I get busy working around these things now. It feels every meeting, every phone call, every email is coronavirus related. Then at 5pm I stop everything to watch the daily live updates from the Government.

And basically this is life now. This is our new normal. Other than this – which is hardly colourful or exciting – I stay home like everybody else.

No more shutter therapy

With the streets empty and a movie-esque, post-apocalyptic feel when night falls, the photographer in me wants to go out and shoot. I want to experience and register this unique scenario.

My hometown under siege showing a faux serenity that is, in reality, hiding the anxiety of its people.


Last week I had a short sortie. I took my Fuji GFX 50R, the ultra-wide Laowa 17mm f/3.5 to emphasise the emptiness of the public spaces and a tripod. It was interesting.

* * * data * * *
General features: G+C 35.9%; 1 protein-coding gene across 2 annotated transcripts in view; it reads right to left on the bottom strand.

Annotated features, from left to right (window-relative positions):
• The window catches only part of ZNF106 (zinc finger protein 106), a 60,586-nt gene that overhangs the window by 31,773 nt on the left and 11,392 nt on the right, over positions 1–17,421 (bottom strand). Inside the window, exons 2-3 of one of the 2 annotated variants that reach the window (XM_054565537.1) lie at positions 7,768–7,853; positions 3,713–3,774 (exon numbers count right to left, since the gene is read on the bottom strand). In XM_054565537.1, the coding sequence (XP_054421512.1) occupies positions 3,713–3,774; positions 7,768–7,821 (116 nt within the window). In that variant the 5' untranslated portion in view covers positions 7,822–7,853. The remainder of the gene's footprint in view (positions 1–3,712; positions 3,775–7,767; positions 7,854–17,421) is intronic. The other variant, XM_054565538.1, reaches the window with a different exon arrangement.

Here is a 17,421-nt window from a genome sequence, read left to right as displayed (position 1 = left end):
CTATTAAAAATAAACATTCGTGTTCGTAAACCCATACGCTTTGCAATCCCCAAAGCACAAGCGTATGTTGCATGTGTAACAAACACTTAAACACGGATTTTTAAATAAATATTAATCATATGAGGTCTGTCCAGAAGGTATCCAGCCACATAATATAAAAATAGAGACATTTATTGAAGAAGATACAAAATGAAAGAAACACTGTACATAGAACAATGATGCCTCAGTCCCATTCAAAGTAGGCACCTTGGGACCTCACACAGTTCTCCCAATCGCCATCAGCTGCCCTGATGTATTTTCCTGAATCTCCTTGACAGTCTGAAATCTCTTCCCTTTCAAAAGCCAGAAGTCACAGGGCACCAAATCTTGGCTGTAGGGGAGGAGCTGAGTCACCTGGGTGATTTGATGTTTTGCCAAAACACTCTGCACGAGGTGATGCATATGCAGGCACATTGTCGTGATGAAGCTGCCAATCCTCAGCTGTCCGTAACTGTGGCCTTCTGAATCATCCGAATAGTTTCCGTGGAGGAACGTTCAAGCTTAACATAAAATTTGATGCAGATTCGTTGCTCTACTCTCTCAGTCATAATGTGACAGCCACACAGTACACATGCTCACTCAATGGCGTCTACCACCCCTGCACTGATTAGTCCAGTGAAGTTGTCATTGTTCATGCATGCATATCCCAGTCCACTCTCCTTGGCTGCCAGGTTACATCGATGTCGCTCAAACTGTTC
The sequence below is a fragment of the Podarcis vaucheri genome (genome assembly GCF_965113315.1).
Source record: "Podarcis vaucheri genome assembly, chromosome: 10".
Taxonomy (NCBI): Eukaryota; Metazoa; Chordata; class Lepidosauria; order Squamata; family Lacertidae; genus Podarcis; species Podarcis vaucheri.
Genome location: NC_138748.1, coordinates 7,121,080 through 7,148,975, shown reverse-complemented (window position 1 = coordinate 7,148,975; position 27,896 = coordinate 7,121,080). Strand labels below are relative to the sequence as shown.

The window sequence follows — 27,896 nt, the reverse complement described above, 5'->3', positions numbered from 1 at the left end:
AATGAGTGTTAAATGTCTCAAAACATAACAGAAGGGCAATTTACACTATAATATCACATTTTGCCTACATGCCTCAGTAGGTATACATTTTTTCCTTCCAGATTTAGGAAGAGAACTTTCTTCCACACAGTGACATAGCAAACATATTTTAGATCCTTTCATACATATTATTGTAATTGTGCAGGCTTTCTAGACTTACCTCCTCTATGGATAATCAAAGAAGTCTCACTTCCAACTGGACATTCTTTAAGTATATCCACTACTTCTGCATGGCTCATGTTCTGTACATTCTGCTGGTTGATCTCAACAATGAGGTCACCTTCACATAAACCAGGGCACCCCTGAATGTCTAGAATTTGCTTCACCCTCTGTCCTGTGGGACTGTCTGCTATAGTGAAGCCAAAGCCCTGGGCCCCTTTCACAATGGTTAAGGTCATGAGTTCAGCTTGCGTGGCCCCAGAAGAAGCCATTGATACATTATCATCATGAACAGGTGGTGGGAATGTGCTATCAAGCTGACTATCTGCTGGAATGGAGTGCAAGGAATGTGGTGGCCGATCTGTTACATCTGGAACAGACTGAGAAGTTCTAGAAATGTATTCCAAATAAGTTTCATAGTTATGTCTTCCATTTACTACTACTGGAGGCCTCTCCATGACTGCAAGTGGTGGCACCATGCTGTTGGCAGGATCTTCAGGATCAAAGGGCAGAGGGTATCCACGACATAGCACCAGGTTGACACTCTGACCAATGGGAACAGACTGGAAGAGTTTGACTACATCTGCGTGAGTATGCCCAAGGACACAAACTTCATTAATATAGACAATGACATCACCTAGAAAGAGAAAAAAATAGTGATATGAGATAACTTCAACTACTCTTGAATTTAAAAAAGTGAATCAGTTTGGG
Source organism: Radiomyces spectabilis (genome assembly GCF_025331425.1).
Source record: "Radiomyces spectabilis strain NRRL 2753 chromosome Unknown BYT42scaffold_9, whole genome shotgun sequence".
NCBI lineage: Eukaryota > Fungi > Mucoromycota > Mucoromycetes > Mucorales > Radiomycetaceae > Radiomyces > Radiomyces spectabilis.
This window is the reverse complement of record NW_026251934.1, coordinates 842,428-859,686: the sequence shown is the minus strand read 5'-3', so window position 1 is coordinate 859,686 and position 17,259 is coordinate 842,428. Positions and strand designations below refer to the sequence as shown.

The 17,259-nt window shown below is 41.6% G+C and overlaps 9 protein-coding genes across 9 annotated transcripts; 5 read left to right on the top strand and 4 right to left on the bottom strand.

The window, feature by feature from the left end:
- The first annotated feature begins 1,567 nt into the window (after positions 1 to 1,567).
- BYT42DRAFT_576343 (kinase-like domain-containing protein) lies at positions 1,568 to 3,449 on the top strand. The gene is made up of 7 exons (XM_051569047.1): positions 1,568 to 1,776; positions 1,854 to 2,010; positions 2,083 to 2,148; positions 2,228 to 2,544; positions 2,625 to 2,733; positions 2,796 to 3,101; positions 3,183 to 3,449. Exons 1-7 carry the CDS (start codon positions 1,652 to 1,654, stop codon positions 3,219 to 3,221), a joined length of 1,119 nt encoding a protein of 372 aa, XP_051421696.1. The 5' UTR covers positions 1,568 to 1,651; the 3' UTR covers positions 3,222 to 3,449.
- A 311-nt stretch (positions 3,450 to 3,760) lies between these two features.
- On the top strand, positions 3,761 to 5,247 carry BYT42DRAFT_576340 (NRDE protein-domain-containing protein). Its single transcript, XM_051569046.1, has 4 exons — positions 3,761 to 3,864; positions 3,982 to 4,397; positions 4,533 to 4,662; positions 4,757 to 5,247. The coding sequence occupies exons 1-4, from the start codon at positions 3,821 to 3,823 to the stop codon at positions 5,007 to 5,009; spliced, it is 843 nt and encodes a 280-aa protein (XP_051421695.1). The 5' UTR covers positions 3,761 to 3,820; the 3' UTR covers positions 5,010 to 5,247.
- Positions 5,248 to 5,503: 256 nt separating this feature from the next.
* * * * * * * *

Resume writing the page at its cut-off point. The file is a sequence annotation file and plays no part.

But this was all before the aforementioned infection case that was publicly condemned by the authorities. You are only supposed to go out for your essential needs, like food and groceries. You are not supposed to be out in the streets taking photos, potentially getting infected or infecting others. Frankly, if something happens you really don’t want to be¬†that person causing havoc to society.

Which makes it all the more frustrating for me now.

As a hobbyist, photography has been part of my life for decades. The so-called shutter therapy is not limited to the simple act of taking a photograph. There is a whole ritual involved, starting from where to go, what camera to take with me and the challenge of finding something new in a small city whose streets and corners I know by heart since my childhood.

Perhaps I could try shooting something at home, but frankly I’m not into it.

Nothing we can do now. We just stay home, cooperate with the authorities and keep the discipline.

And hope that this thing goes away as quickly as possible.

Nobody here is enjoying this “new normal” and we all want to go back to our previous “normal”, however boring and ordinary it was.